Coast Seniors keen to make a difference on climate change
OF MORE than 1600 people to complete Central Coast Council's online Climate Change Survey, 67 per cent were over 50.
That's an outstanding general response and shows, in particular, Seniors' keen interest in this issue, according to Mayor Jane Smith.
The mayor said as well as the impact of climate change on themselves, Seniors focussed on the legacy they would leave for their children and grandchildren.
The main two areas of concern identified were increasing temperatures and rising water levels.
The mayor is keen for Seniors to take part in the next step, with a series of community workshops in each ward across February and March to build understanding around climate change and gain feedback on how the public wants to be involved in future planning around council's Draft Climate Change Policy.
"We want to have this conversation with the community, to hear their concerns, discuss what action on climate change might mean and how we can respond to it," the mayor said.
"We want them to be involved every step of the way."
"Mitigating" and "adapting" are the key words as council looks to reduce the Coast's greenhouse gas emissions now and into the future, working towards net zero emissions by 2050, while recognising and adjusting some aspects to the changes we know are already occurring.
The mayor said while many older members of the community recalled extreme weather events of the past, climate change made these events - heatwaves, drought, severe storms and flooding - manifest in more extreme ways and more frequently.
It was important to recognise long-term trends, including that only one of Australia's hottest 10 years occurred before 2005, according to Bureau of Meteorology records.
The mayor said the survey and workshops were just the beginning of high level-policy, dealing with managing risks, planning infrastructure and facilities, and building community resilience to respond to the effects of climate change.
"This is not just an environmental issue, it's also a huge economic issue," Cr Smith said, pointing to the cost of responding to emergency situations, damage to infrastructure and the social impact.
She wants residents to understand why their rates may be allocated to certain areas in order to alleviate future problems, and work with council in planning.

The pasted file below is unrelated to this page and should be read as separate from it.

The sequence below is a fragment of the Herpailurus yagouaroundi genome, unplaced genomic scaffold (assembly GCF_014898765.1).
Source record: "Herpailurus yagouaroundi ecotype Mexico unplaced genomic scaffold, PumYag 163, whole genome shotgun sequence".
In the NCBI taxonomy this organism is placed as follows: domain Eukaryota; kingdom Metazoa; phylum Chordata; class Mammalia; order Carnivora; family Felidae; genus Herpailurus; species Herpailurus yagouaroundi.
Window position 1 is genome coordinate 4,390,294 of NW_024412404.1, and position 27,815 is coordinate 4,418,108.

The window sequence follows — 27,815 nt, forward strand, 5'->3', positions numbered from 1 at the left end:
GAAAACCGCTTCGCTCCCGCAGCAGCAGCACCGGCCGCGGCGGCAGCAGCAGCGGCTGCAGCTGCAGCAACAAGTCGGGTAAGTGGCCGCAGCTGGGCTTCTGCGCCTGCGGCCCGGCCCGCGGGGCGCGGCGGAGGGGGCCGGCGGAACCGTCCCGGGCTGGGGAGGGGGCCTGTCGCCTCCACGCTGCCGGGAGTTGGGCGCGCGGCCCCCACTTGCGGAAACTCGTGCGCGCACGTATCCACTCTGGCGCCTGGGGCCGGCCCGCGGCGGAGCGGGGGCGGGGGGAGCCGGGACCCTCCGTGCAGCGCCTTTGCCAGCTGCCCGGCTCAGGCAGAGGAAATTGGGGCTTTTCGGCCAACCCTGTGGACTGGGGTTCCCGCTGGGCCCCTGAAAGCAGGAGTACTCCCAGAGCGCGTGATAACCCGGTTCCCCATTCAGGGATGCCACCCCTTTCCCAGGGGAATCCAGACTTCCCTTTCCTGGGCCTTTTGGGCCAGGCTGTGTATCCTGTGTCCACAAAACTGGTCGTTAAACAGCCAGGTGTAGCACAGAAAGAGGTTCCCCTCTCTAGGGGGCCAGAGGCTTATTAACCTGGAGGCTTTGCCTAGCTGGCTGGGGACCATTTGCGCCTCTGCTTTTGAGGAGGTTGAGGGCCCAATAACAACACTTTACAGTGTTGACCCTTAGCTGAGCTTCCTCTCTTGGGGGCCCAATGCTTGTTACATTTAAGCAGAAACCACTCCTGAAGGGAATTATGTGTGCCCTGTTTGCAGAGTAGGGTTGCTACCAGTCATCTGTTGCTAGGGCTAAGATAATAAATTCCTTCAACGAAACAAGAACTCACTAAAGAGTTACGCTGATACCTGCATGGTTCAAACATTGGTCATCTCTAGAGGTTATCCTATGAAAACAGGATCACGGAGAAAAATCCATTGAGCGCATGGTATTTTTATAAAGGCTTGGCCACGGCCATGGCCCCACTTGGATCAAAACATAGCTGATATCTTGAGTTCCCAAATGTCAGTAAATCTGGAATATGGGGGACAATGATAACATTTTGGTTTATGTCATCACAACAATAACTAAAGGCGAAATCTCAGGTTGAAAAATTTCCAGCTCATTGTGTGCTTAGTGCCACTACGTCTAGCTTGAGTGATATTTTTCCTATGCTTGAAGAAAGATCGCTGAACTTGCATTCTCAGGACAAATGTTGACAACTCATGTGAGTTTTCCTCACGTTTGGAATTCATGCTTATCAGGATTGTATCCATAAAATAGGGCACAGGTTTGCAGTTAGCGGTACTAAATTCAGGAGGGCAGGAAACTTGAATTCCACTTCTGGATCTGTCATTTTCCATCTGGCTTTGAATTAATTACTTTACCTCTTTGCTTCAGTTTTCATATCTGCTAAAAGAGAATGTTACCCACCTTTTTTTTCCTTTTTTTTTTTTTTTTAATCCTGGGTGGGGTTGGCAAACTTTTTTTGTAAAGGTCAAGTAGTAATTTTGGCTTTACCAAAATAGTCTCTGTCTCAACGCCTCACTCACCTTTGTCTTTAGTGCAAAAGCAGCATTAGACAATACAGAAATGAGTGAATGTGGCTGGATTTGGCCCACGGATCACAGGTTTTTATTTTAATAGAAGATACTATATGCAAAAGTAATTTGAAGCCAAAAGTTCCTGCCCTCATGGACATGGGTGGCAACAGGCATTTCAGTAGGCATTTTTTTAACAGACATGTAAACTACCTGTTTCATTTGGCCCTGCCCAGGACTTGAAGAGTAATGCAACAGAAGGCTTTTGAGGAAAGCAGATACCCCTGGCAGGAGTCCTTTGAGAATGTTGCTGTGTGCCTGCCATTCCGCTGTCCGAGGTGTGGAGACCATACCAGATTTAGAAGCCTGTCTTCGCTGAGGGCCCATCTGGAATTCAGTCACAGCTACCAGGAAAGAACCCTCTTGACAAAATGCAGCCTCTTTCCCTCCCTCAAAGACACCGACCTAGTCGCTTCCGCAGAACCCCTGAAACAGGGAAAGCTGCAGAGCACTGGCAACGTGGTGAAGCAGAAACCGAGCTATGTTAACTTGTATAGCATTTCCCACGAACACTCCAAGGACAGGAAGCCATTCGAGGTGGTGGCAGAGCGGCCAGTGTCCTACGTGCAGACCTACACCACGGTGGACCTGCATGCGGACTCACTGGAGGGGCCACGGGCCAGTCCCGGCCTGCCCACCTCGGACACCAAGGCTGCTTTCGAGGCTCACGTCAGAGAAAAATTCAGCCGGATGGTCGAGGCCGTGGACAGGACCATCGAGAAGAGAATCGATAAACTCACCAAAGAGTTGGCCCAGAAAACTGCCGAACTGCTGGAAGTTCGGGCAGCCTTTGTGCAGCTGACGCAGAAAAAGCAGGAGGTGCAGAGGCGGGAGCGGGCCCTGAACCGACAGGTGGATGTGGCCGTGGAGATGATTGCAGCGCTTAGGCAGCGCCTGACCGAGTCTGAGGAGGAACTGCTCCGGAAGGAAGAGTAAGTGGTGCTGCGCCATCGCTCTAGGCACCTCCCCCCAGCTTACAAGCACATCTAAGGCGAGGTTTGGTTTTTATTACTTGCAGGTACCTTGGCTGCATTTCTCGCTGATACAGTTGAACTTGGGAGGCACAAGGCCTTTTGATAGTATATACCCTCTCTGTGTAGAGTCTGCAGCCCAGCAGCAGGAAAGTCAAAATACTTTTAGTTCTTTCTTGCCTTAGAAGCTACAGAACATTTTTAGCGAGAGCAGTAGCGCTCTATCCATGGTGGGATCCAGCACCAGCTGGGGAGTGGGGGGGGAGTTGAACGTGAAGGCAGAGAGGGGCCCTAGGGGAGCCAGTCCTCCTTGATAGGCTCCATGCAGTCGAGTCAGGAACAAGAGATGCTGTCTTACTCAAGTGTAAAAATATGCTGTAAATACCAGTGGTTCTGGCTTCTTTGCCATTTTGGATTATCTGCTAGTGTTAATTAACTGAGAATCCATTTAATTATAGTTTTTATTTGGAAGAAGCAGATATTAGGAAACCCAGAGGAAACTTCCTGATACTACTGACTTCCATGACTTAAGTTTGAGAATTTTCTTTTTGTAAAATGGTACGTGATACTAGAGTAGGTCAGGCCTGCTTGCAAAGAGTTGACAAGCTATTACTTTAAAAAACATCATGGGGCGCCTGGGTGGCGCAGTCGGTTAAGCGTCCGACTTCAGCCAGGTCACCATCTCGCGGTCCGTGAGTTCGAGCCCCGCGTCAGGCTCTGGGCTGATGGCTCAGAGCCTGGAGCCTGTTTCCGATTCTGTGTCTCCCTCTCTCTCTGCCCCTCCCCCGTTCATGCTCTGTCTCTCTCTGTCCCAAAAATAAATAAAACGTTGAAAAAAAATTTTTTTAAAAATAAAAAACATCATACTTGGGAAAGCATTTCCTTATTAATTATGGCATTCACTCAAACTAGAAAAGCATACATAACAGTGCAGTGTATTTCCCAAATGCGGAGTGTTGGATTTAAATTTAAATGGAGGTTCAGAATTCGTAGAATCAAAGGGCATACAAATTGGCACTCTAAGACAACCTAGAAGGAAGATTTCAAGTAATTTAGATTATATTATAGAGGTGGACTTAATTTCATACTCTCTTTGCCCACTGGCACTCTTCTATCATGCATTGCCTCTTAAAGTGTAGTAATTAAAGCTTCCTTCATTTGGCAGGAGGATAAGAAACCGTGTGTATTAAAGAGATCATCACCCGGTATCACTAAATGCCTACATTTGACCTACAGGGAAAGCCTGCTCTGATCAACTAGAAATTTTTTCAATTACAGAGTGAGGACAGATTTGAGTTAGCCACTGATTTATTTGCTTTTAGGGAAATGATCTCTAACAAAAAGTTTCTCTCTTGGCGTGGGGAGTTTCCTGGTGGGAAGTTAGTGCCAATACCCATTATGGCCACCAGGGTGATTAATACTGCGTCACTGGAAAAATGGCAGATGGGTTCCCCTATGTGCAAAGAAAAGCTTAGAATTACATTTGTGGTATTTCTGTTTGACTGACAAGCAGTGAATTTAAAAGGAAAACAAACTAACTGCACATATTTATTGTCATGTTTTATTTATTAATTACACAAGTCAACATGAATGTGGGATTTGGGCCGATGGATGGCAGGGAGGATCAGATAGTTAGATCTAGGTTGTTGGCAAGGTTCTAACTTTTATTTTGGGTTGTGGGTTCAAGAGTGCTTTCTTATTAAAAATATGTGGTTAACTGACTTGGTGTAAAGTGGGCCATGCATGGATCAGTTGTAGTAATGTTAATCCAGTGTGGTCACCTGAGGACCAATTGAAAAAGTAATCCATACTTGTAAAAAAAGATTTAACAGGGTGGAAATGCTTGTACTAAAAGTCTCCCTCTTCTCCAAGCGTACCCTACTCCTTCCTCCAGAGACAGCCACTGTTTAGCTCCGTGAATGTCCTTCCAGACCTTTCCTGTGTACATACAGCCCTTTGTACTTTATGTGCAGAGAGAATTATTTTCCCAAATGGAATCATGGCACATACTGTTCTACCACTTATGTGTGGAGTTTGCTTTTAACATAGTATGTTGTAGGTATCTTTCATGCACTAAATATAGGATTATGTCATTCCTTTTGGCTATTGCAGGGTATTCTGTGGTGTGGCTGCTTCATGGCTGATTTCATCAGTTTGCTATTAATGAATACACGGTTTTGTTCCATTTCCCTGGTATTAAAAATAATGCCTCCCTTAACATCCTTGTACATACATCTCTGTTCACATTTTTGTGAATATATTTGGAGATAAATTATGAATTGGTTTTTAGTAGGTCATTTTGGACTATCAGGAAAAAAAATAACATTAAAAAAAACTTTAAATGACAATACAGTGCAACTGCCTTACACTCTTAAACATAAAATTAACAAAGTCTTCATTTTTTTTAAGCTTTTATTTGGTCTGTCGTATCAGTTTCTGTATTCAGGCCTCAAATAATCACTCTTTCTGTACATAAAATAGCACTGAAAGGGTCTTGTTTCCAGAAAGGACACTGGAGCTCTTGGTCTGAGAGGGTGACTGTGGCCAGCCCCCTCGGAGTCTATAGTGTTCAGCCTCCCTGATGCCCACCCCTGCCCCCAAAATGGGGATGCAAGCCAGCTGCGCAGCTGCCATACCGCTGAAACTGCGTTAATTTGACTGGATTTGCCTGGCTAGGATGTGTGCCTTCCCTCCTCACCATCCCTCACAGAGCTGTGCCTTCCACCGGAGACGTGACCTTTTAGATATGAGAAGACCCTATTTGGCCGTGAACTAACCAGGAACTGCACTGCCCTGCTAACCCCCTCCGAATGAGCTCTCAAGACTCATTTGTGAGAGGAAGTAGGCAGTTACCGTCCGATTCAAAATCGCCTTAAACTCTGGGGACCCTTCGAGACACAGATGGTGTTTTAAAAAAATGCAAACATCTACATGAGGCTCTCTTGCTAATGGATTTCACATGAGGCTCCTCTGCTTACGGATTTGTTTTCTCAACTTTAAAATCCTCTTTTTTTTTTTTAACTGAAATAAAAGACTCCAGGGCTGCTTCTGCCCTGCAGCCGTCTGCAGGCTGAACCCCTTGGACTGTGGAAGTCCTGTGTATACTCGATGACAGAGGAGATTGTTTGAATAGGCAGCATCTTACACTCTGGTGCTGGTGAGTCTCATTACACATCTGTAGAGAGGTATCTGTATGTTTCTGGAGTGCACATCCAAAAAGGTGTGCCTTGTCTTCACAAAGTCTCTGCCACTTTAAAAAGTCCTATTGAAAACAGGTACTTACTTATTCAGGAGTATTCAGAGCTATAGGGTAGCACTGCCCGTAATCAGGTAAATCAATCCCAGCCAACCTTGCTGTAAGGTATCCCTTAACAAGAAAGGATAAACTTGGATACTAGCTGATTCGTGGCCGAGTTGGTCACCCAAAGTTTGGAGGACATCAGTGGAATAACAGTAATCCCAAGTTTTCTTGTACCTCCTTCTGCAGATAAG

"Doing nothing is really not an option," she said.
Her statement reflects what global environmental, political and business leaders made clear at the recent World Economic Forum, that lack of action on climate change poses our greatest threat.
"David Attenborough, one of our most revered and respected elders, is calling for action on climate change and saying we don't have time to wait," Cr Smith said.
She is keen for the council to lead by example, and points to its existing program of generating electricity from waste to reduce its carbon footprint, producing enough renewable energy to power more than 4500 homes last financial year, as just the start.
"We need real actions and I am looking forward to seeing how the community respond to and engage with this policy as we work together to find the best way to tackle the effects of climate change and make positive change here on the Coast," the mayor said.
Public exhibition of the Draft Climate Change Policy continues until Friday, March 15.
Workshops will be held from 6-8.30pm at:
- The Entrance Ward: Wednesday, February 20, Mingara Recreation Club.
- Gosford East Ward: Tuesday, February 26, Erina Centre, Erina Fair.
- Gosford West Ward: Wednesday, February 27, Mantra Ettalong.
- Budgewoi Ward: Thursday, March 7, Camp Breakaway, San Remo.
- Wyong Ward: Wednesday, March 13, Wyong Civic Centre.
To register for a workshop and receive a Climate Change Community Information Pack, go to yourvoiceourcoast.com/climatechange or phone 1300 463954.